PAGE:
On the surface, with 1.37 jobs available for every worker and an unemployment rate of 3.1%, Japan’s labour market is in a relatively sweet spot globally. But the growth of temporary non-regular employment since the end of the “salaryman” lifetime employment model in the early 1990s is one of the key factors in explaining chronic sluggishness in Japanese consumption. Despite government efforts to spur growth, household consumption fell 4.6% in August – for the sixth consecutive month.
Today part-timers and non-regular contract workers represent 40% of Japan’s workforce. While average wages for private sector regular workers average 4.8 million yen annually, part-time and contract non-regular annual wages average 1.7 million. Remediating the gap in regular versus non-regular employment is key to rebuilding Japanese consumer confidence. A government panel of labour reforms is now looking at drafting recommendations for labour market reform to address this gap in benefits as well as measures to increase workforce participation of women, the elderly as well as skilled foreign labourers such as nurses and construction workers. The panel tabled its recommendations to the end of the fiscal year. Read more
MLIT Officers Visit Wooden 6-Storey Residences in Vancouver
To support the development of midrise wooden construction in Japan, Canada Wood’s Fumoto san led a group of building officials from Japan on a recent visit to Wesbrook Village on the UBC campus – a typical wooden 6-storey residential community. Up until recently 6-storey wooden buildings were impossible in Japan as 2-hour fire resistive performance is required. But thanks to COFI and the Japan 2×4 Home Builders Association jointly conducting a series of fire testing, we have successfully obtained the 2-hour fire resistive approvals from Ministry of Land, Infrastructure, Transport and Tourism (MLIT). Read more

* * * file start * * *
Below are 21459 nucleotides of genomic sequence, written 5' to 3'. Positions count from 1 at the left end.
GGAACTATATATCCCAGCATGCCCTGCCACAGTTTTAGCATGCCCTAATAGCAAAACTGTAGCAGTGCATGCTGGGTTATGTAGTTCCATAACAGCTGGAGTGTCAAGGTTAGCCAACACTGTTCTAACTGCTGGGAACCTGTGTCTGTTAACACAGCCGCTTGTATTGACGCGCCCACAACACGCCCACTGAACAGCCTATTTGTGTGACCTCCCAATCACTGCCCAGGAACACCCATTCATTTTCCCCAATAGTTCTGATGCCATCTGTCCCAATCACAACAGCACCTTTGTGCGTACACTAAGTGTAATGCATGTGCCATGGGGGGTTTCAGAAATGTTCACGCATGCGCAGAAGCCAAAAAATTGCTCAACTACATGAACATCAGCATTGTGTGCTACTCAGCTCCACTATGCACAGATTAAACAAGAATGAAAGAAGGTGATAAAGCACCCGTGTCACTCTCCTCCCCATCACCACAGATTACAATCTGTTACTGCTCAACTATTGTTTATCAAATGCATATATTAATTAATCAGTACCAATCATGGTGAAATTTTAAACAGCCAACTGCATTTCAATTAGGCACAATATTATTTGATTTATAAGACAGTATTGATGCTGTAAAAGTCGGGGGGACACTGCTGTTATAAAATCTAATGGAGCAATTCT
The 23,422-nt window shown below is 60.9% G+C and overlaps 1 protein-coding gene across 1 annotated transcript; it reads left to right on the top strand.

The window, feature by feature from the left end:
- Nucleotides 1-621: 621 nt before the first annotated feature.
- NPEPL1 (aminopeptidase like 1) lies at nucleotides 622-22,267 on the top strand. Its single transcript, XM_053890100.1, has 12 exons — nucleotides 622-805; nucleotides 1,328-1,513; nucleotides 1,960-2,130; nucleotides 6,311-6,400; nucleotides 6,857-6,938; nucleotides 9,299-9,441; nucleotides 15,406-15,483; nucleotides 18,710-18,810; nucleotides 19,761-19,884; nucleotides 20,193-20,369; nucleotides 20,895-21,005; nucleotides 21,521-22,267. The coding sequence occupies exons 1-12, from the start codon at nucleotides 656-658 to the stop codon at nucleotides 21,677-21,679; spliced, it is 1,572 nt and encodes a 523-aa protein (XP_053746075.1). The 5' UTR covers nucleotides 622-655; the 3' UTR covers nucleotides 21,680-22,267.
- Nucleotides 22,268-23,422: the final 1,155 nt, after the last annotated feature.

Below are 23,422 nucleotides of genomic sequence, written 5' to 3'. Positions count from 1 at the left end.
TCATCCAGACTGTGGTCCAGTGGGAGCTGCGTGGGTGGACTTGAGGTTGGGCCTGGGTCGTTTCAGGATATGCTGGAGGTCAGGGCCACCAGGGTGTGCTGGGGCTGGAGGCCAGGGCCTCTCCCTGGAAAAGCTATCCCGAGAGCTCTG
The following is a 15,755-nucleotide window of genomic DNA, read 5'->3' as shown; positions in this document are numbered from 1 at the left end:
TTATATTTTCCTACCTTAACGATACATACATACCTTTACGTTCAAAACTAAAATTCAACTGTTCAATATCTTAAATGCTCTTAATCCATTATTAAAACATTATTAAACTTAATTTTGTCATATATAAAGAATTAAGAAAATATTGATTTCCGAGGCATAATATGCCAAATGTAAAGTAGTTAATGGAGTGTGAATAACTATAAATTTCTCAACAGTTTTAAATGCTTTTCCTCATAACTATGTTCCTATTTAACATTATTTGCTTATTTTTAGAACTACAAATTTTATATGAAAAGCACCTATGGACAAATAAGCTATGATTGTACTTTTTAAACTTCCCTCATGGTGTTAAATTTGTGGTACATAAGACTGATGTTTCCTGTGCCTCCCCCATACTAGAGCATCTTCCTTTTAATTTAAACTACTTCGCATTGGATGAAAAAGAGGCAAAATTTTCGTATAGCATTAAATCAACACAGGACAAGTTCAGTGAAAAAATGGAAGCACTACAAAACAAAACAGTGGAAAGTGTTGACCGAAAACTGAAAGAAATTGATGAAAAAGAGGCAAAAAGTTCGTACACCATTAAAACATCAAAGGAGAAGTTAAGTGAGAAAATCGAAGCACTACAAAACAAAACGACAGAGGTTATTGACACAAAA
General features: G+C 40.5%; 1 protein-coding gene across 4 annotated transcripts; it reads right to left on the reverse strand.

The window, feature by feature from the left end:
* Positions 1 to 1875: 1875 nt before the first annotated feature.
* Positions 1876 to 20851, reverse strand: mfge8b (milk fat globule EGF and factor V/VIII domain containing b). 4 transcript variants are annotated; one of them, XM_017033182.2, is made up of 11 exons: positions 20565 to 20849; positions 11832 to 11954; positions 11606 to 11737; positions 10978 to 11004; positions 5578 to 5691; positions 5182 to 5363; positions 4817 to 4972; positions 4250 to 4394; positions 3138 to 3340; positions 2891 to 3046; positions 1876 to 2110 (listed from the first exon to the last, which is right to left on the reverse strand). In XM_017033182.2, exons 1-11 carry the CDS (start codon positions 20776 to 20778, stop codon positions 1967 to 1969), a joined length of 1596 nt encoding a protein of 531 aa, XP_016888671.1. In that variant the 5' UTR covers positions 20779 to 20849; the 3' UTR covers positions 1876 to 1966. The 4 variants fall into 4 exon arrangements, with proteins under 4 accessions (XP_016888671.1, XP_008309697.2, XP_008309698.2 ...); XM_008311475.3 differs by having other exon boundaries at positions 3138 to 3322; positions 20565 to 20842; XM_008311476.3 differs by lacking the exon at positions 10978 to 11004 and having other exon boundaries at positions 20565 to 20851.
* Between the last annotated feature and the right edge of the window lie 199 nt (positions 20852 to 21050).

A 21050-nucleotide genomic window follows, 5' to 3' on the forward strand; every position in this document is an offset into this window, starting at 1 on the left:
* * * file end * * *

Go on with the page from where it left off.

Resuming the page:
MLIT Minister Issues 5 Certificates for 2-Hour Fire Resistive Approvals
The Ministry of Land, Infrastructure, Transport and Tourism (MLIT) issued 5 certificates for 2-hour fire resistive PFC structures. These approvals are for 2-hour fire resistive performances of 2×4 exterior walls, partition walls, party walls and floor assemblies. The partition walls included not only conventional PFC walls but also a double midply wall system. Issuing date was September 6, 2016 and December 9, 2015. These accomplishments are thanks to a joint 2-year project where series of fire performance testing was conducted by COFI Tokyo and Japan 2×4 Home Builders Association. Read more
Midply Use Adopted in Second High Profile Midrise Project
Canada Wood Tokyo continues to focus on technical work and promotion of the Midply shear wall system for use in Japan’s midrise and large scale structures market. That’s why we were encouraged to learn the news about a second award winning 5 storey structure that will adopt Midply.
With a total floor area of 1,005 m2, this 5-storey building’s structure is 4 levels of wood frame construction sitting on a reinforced concrete parkade of the ground level. The second storey is a dental clinic, the third and fourth storeys are rental apartments and the fifth floor will be occupied by the owner, an orthodontist who is running the dental clinic on the second floor. The wooden assemblies will be provided by Mitsui Home Component, whom also supplied the structural components to the largest 2×4 building in Japan, Hanahata Asukaen, the first Midply project. Read more